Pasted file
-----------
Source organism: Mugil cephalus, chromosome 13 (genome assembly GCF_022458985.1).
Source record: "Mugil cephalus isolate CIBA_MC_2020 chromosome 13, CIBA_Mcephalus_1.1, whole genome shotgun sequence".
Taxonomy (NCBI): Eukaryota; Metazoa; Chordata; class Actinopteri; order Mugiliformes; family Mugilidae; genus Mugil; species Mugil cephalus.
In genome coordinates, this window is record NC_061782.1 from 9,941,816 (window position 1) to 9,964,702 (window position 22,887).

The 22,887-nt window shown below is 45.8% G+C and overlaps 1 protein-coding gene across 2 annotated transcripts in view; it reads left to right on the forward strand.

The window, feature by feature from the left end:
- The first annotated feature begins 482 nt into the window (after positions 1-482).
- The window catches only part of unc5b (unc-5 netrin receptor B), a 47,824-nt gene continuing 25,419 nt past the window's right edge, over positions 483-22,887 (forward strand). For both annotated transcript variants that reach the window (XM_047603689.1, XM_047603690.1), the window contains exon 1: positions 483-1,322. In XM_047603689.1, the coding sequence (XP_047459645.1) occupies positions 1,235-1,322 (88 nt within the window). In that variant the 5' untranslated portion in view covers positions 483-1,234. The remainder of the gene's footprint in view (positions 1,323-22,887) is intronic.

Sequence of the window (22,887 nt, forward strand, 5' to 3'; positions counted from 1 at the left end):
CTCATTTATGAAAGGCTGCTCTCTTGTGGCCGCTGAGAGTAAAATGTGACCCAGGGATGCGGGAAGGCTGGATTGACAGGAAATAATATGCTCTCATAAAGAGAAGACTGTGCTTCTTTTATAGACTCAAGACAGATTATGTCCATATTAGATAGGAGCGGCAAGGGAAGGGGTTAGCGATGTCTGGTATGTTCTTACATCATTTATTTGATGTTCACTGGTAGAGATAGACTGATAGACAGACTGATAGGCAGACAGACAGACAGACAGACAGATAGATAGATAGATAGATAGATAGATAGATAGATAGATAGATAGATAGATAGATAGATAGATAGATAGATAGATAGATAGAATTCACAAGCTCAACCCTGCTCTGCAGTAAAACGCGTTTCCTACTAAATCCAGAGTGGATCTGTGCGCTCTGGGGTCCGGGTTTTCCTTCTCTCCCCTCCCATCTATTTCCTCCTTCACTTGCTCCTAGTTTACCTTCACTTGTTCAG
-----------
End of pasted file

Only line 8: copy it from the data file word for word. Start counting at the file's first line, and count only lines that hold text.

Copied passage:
- The window catches only part of unc5b (unc-5 netrin receptor B), a 47,824-nt gene continuing 25,419 nt past the window's right edge, over positions 483-22,887 (forward strand). For both annotated transcript variants that reach the window (XM_047603689.1, XM_047603690.1), the window contains exon 1: positions 483-1,322. In XM_047603689.1, the coding sequence (XP_047459645.1) occupies positions 1,235-1,322 (88 nt within the window). In that variant the 5' untranslated portion in view covers positions 483-1,234. The remainder of the gene's footprint in view (positions 1,323-22,887) is intronic.